Republican Sen. Bob Corker's decision to negotiate directly with Senate Banking Committee Chairman Chris Dodd on regulatory reform may boost the chances of reaching a bipartisan bill, but does not clarify how critical unresolved issues will be worked out.
In an interview Thursday, Corker said he is optimistic a deal is within reach, but acknowledged his concerns track those of the committee's lead Republican, Sen. Richard Shelby. The Tennessee Republican said he has persuaded Dodd to table some of those issues, including how best to strengthen consumer protections, while other reforms are worked out.
"One of the things I talked to Chairman Dodd about this morning is I would prefer, and he has agreed with this, is let's move consumer protection off to the side right now," Corker said. "Let's focus on all the other sort of technical issues that need to be dealt with that really affect the industry — whether it's derivatives, whether it's resolution, who's going to regulate who, those kinds of things — and let's save consumer protection to the last issue that we deal with."
Corker said his discussions with Dodd had been productive, and that he believes a consensus can be reached.
"Just in talking with Senator Dodd, I still believe there is a way to reach a bipartisan agreement on all the issues, and obviously that's what I came here to try to do," he said. "I'm going to put my best effort into doing that, and I hope that there will be numbers of people on both sides of the aisle to jump in."
Corker said the main thing he brings to the table that Shelby did not is a desire to reach a deal. He noted that he was one of several senators who urged Dodd in November to scrap his original bill and craft a bipartisan compromise. But so far negotiations with Shelby have failed to bear much fruit.
"They both began writing their own bills," Corker said. "Obviously that leads towards a potential legislative train wreck … they have broken apart. They aren't negotiating. They are writing their own bills, and I just think a better course of action is to try to negotiate a bill that is done by both sides."
While a commitment to compromise is a hopeful sign for regulatory reform, more questions than answers remain on how Corker and Dodd can sort through the substance of the issues and reach a compromise.
After the Dodd-Shelby talks broke down last week, Shelby said "there are two bedrock principles on which I will not compromise: the safety and soundness of the financial system and taxpayer protection against bailouts." In the interview, Corker said he agrees with Shelby on those issues.
"I've listened to everything that Shelby has said about consumer protection, and candidly I don't see any difference at all on our point of view," Corker said.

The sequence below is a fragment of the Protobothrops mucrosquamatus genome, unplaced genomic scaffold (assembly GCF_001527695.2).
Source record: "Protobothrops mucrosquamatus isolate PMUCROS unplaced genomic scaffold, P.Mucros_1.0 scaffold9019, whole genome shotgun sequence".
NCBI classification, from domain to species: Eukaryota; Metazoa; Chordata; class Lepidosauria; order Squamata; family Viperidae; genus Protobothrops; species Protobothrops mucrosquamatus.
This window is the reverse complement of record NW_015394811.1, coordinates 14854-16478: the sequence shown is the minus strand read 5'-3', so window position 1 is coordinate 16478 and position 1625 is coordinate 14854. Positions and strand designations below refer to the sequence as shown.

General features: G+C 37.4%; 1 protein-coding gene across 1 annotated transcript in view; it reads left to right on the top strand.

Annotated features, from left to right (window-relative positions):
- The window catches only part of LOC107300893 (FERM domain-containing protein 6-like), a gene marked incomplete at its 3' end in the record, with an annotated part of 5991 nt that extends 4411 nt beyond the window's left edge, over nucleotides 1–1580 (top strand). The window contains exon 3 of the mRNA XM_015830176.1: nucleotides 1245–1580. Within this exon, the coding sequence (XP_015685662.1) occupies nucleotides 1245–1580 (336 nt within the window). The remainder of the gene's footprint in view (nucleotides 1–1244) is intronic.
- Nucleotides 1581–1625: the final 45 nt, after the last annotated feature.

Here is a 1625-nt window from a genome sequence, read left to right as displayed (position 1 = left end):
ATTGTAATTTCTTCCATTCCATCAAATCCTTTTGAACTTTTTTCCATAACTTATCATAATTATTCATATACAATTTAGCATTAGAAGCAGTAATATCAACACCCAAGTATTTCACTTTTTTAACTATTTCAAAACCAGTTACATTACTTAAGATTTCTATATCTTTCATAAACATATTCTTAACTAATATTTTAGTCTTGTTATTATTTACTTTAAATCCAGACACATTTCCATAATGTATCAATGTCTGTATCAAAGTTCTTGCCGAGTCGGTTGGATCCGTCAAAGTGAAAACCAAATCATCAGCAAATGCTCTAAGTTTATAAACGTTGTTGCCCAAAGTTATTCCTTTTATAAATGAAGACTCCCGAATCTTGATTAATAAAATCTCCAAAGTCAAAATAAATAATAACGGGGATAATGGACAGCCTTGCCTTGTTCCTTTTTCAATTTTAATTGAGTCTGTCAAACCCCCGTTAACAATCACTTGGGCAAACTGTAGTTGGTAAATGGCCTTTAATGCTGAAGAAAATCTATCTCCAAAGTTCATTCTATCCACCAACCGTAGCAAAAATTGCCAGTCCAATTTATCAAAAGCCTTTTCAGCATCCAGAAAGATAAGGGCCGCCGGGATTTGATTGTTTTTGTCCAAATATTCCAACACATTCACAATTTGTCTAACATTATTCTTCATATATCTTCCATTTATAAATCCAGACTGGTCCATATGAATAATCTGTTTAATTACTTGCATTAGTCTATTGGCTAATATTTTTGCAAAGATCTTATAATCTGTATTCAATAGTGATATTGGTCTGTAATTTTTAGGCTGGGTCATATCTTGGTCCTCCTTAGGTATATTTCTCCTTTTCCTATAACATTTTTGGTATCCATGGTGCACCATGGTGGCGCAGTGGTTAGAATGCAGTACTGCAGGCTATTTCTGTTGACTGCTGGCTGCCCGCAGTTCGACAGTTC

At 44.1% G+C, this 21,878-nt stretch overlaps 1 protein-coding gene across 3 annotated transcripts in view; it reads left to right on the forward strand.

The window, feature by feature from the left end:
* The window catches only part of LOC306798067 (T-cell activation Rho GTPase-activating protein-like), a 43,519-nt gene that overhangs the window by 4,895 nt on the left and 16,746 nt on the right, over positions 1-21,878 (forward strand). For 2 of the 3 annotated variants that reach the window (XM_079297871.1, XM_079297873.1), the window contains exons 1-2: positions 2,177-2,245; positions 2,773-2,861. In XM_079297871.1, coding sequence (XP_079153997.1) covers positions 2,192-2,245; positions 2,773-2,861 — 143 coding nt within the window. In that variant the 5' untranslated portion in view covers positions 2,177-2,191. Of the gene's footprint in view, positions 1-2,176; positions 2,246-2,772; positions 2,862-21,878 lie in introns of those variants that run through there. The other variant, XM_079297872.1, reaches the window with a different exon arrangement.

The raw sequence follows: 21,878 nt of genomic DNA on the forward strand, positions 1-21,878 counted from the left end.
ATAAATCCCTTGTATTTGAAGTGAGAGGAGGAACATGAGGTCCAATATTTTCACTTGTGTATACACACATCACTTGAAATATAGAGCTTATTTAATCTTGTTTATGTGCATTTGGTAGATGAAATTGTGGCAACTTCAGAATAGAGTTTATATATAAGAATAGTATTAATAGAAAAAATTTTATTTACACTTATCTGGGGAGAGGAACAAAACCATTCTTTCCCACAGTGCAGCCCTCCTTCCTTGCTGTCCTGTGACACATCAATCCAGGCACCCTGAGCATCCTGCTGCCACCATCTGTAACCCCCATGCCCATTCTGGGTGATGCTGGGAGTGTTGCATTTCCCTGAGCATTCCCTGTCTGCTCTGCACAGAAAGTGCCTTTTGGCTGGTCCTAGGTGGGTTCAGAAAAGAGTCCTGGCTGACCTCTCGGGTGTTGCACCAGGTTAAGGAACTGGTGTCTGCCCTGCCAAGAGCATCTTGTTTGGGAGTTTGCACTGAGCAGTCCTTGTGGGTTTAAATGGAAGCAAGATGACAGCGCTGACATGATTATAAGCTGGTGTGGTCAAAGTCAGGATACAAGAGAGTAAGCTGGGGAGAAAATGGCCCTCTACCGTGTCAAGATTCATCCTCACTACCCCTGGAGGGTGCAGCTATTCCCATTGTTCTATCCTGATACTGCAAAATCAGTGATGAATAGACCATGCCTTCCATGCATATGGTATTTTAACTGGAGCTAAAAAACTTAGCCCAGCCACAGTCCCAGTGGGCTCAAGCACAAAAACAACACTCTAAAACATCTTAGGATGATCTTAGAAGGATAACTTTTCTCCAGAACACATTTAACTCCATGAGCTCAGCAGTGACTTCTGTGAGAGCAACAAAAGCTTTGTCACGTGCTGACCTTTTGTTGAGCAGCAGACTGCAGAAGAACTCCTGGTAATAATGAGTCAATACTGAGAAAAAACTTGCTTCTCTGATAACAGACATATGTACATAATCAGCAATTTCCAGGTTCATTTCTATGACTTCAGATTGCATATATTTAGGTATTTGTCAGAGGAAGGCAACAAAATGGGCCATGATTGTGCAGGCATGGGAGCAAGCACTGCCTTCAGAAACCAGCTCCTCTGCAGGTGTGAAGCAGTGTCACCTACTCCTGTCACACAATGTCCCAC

For example, Corker said that, like Shelby, he opposes the creation of an independent consumer financial protection agency.
"An independent agency is a nonstarter for my side of the aisle, and candidly I think for a number of Democrats, too," he said. "And we recognize, and all the good actors in the financial industry understand, that we've got to focus more fully on consumer protection. But we've got to figure out a way that there is a balance there."
Dodd has already signaled a potential compromise: putting a consumer protection division within the Treasury Department or one of the banking regulators. But questions remain over how much power that division would have, including its rulemaking authority. According to sources, talks between Dodd and Shelby broke down in part because the Alabama Republican feared the division would mean that consumer protections would trump safety and soundness.
Corker voiced a similar concern, but appeared optimistic it could be worked out.
"What you don't have is consumer protection trumping the safety and soundness of our financial institutions," Corker said. "I think there is a strong desire to seek a balance there and work it out in a way that is appropriate."
Shelby has also been adamant that the legislation end taxpayer-funded bailouts — a position Corker enthusiastically endorses. He said his work with Virginia Democrat Sen. Mark Warner has been focused on accomplishing that goal. "The goal of the Corker-Mark Warner efforts is to expunge from the American vocabulary that any company is too big to fail and to also expunge any thought that the American taxpayer is going to be used to bail out companies that fail," Corker said.
Whether Corker shares Shelby's zest to restrain the Fed is unclear. Asked about whether the Fed should be stripped of its supervisory powers, Corker declined to take a position. "There are certainly pros and cons on both sides of that," he said in the interview.
Tennessee bankers were happy to see their senator take on an elevated role in the reform debate.
"I have found him to be a very fair guy who is very serious about digging down into the issues," said Tommy Whittaker, the president and CEO of Farmers Bank in Portland, Tenn. "I have all the confidence that if the bill gets done it is going to be something that is going to be fair."